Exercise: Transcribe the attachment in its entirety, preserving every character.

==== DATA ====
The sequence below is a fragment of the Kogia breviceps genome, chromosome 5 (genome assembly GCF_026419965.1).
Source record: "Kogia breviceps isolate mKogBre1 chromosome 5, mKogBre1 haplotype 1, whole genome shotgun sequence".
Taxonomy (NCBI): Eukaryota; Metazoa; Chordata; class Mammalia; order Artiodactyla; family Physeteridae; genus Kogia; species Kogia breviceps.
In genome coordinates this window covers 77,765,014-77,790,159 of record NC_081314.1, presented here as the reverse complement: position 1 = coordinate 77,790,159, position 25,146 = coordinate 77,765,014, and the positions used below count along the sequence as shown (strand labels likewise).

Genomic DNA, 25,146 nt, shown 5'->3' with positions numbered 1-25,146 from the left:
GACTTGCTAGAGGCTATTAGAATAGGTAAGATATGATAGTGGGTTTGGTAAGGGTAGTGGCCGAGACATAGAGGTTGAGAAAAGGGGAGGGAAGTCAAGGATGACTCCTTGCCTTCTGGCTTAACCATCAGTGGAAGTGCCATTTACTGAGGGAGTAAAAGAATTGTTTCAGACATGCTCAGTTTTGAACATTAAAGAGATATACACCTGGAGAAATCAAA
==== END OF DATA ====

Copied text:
The sequence below is a fragment of the Kogia breviceps genome, chromosome 5 (genome assembly GCF_026419965.1).
Source record: "Kogia breviceps isolate mKogBre1 chromosome 5, mKogBre1 haplotype 1, whole genome shotgun sequence".
Taxonomy (NCBI): Eukaryota; Metazoa; Chordata; class Mammalia; order Artiodactyla; family Physeteridae; genus Kogia; species Kogia breviceps.
In genome coordinates this window covers 77,765,014-77,790,159 of record NC_081314.1, presented here as the reverse complement: position 1 = coordinate 77,790,159, position 25,146 = coordinate 77,765,014, and the positions used below count along the sequence as shown (strand labels likewise).

Genomic DNA, 25,146 nt, shown 5'->3' with positions numbered 1-25,146 from the left:
GACTTGCTAGAGGCTATTAGAATAGGTAAGATATGATAGTGGGTTTGGTAAGGGTAGTGGCCGAGACATAGAGGTTGAGAAAAGGGGAGGGAAGTCAAGGATGACTCCTTGCCTTCTGGCTTAACCATCAGTGGAAGTGCCATTTACTGAGGGAGTAAAAGAATTGTTTCAGACATGCTCAGTTTTGAACATTAAAGAGATATACACCTGGAGAAATCAAA